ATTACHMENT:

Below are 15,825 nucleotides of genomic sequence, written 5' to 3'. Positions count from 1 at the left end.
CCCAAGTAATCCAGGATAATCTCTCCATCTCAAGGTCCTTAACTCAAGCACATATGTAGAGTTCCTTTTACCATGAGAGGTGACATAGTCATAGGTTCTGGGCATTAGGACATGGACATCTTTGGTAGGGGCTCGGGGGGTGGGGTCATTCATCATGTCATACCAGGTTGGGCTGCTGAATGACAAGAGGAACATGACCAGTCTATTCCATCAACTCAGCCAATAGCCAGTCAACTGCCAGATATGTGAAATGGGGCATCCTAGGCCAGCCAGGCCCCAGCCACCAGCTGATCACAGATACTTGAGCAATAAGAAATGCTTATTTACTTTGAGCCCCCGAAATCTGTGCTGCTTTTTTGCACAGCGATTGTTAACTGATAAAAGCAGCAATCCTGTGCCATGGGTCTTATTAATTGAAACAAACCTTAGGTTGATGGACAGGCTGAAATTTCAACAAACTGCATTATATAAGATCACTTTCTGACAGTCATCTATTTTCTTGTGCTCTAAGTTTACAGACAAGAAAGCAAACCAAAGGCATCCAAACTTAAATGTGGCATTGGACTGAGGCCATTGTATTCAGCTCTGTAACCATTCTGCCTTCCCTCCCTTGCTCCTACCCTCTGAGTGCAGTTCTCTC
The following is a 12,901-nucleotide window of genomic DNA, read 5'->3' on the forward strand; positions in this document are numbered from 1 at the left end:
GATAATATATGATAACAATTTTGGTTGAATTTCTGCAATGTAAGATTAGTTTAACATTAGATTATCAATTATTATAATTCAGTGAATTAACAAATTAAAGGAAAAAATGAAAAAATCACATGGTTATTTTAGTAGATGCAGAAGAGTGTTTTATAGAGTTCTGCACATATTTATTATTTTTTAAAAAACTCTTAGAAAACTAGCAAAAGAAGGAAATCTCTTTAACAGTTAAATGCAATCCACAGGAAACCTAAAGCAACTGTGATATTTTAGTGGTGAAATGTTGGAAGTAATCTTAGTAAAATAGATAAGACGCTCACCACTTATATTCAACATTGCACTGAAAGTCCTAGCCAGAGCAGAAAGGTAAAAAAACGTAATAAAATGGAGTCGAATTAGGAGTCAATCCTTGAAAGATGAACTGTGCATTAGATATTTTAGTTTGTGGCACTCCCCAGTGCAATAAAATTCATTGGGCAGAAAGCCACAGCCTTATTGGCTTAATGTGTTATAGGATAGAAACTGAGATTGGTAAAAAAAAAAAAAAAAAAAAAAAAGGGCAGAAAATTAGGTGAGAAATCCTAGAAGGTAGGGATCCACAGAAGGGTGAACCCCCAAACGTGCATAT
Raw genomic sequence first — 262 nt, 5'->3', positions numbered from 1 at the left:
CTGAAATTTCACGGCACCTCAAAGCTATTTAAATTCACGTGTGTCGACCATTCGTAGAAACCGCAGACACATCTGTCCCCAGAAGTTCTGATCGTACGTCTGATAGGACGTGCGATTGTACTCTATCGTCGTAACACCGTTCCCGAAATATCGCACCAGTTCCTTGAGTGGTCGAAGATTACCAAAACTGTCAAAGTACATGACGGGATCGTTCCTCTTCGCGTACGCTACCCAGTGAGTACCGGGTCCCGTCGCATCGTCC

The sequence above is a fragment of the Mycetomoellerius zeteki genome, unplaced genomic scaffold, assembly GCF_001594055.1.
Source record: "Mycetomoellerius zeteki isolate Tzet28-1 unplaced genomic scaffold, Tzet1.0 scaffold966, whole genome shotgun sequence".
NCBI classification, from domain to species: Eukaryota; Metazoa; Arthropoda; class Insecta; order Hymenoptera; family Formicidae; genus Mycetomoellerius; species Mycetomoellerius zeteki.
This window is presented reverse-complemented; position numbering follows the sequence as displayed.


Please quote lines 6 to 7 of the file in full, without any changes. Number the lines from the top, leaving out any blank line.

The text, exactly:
CTGAAATTTCACGGCACCTCAAAGCTATTTAAATTCACGTGTGTCGACCATTCGTAGAAACCGCAGACACATCTGTCCCCAGAAGTTCTGATCGTACGTCTGATAGGACGTGCGATTGTACTCTATCGTCGTAACACCGTTCCCGAAATATCGCACCAGTTCCTTGAGTGGTCGAAGATTACCAAAACTGTCAAAGTACATGACGGGATCGTTCCTCTTCGCGTACGCTACCCAGTGAGTACCGGGTCCCGTCGCATCGTCC

The sequence above is a fragment of the Mycetomoellerius zeteki genome, unplaced genomic scaffold, assembly GCF_001594055.1.